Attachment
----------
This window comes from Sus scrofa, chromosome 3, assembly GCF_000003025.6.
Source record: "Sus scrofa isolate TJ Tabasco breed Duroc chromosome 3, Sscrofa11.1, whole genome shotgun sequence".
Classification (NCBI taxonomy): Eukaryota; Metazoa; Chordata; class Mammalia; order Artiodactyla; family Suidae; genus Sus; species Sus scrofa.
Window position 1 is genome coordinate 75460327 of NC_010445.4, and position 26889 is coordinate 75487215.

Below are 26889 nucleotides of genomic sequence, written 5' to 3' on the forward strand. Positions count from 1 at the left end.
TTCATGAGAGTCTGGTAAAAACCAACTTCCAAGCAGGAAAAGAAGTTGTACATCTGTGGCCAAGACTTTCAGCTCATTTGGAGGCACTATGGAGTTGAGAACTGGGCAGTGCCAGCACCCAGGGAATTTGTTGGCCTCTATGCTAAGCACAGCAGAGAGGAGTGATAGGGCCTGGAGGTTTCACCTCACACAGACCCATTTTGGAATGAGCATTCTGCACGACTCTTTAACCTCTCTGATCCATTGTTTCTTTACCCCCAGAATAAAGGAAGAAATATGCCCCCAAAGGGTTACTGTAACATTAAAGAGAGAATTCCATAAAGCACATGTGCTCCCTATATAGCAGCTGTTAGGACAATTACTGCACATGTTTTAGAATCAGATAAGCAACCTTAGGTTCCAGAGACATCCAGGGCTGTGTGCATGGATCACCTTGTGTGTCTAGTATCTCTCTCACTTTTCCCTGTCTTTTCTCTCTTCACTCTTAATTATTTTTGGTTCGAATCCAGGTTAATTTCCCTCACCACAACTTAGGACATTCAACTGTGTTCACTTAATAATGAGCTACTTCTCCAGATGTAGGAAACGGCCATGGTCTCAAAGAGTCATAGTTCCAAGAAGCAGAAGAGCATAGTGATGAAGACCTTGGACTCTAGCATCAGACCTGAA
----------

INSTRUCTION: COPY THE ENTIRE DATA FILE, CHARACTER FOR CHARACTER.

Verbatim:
This window comes from Sus scrofa, chromosome 3, assembly GCF_000003025.6.
Source record: "Sus scrofa isolate TJ Tabasco breed Duroc chromosome 3, Sscrofa11.1, whole genome shotgun sequence".
Classification (NCBI taxonomy): Eukaryota; Metazoa; Chordata; class Mammalia; order Artiodactyla; family Suidae; genus Sus; species Sus scrofa.
Window position 1 is genome coordinate 75460327 of NC_010445.4, and position 26889 is coordinate 75487215.

Below are 26889 nucleotides of genomic sequence, written 5' to 3' on the forward strand. Positions count from 1 at the left end.
TTCATGAGAGTCTGGTAAAAACCAACTTCCAAGCAGGAAAAGAAGTTGTACATCTGTGGCCAAGACTTTCAGCTCATTTGGAGGCACTATGGAGTTGAGAACTGGGCAGTGCCAGCACCCAGGGAATTTGTTGGCCTCTATGCTAAGCACAGCAGAGAGGAGTGATAGGGCCTGGAGGTTTCACCTCACACAGACCCATTTTGGAATGAGCATTCTGCACGACTCTTTAACCTCTCTGATCCATTGTTTCTTTACCCCCAGAATAAAGGAAGAAATATGCCCCCAAAGGGTTACTGTAACATTAAAGAGAGAATTCCATAAAGCACATGTGCTCCCTATATAGCAGCTGTTAGGACAATTACTGCACATGTTTTAGAATCAGATAAGCAACCTTAGGTTCCAGAGACATCCAGGGCTGTGTGCATGGATCACCTTGTGTGTCTAGTATCTCTCTCACTTTTCCCTGTCTTTTCTCTCTTCACTCTTAATTATTTTTGGTTCGAATCCAGGTTAATTTCCCTCACCACAACTTAGGACATTCAACTGTGTTCACTTAATAATGAGCTACTTCTCCAGATGTAGGAAACGGCCATGGTCTCAAAGAGTCATAGTTCCAAGAAGCAGAAGAGCATAGTGATGAAGACCTTGGACTCTAGCATCAGACCTGAA